Symbolism Artist Series ~ Jean Delville
One of my absolute favorites, Jean Delville was much more political and socially aware than many of his contemporaries in the Symbolism movement. He was definitely a non-conformist and it shows quite plainly in his work.
Jean Delville (19 January 1867, Leuven – 1953) was a Belgian symbolist painter, writer, and occultist. In 1896, he founded the Salon d’Art Idealiste, which is considered the Belgian equivalent to the Parisian Rose & Cross Salon and the Pre-Raphaelite movement in London.
During the last decades of the 19th century, many people in the West reacted to the materialism and hypocrisy of the period by developing an interest in esoteric, occult and spiritual subjects. The enthusiasm for these ideas reached its peak during the 1890s, the decade when the Belgian painter and writer Jean Delville was at the height of his powers. Delville was born in the Belgian town of Louvain in 1867. He lived most of his life in Brussels, but also spent some years in Paris, Rome, Glasgow and London. He began his training at the Académie Royale des Beaux-Arts when he was twelve, continuing there until 1889, and winning a number of top prizes. He began exhibiting professionally at the age of twenty, and later taught at the Academies of Fine Arts in Glasgow and Brussels. In addition to painting, Delville also expressed his ideas in numerous written texts.
Delville became committed to spiritual and esoteric subjects during his early twenties. In 1887 or 1888 he spent a period in Paris, where he met Sâr Joséphin Péladan, an eccentric mystic and occultist, who defined himself as a modern Rosicrucian, descended from the Persian Magi. Delville was struck by a number of Péladan’s ideas, among them his vision of the ideal artist as a spontaneously developed initiate, whose mission was to send light, spirituality and mysticism into the world. He exhibited paintings in Péladan’s Salons of the Rose + Croix between 1892 and 1895.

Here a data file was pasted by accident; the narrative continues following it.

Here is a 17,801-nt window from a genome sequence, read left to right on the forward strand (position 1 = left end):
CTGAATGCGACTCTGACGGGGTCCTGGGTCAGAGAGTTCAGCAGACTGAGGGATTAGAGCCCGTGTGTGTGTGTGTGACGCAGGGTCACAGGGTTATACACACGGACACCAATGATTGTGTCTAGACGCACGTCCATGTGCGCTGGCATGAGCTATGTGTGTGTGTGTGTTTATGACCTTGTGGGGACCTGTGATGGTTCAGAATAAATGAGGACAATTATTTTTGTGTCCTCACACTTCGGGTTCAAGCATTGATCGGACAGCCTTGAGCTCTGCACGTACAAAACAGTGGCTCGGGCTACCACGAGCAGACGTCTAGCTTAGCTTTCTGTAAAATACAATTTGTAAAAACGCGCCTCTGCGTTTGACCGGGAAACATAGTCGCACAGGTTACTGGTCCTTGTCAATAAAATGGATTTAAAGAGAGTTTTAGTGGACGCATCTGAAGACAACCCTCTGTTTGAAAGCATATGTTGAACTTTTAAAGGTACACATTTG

In 1895 Delville published his Dialogue entre nous, a text in which he outlined his views on occultism and esoteric philosophy. Brendan Cole discusses this text in his D.Phil. thesis on Delville (Christ Church, Oxford, 2000), pointing out that, though the Dialogue reflects the ideas of a number of occultists, it also reveals a new interest in Theosophy. In the mid or late 1890s, Delville joined the Theosophical Society. In 1896, he founded the Salon d’Art Idealiste, which is considered the Belgian equivalent to the Parisian Rose & Cross Salon and the Pre-Raphaelite movement in London. The Salon disbanded in 1898. In 1910 he became the secretary of the Theosophical movement in Belgium. In the same year he added a tower to his house in Forest, a suburb of Brussels. Following the ideas of Jiddu Krishnamurti, Delville painted the meditation room at the top, including the floorboards, entirely in blue. The Theosophical Emblem was placed at the summit of the ceiling. Though photographs and drawings still exist, the house no longer stands.
From 1907 through 1937 Delville taught at the Académie Royale des Beaux-Arts in Brussels.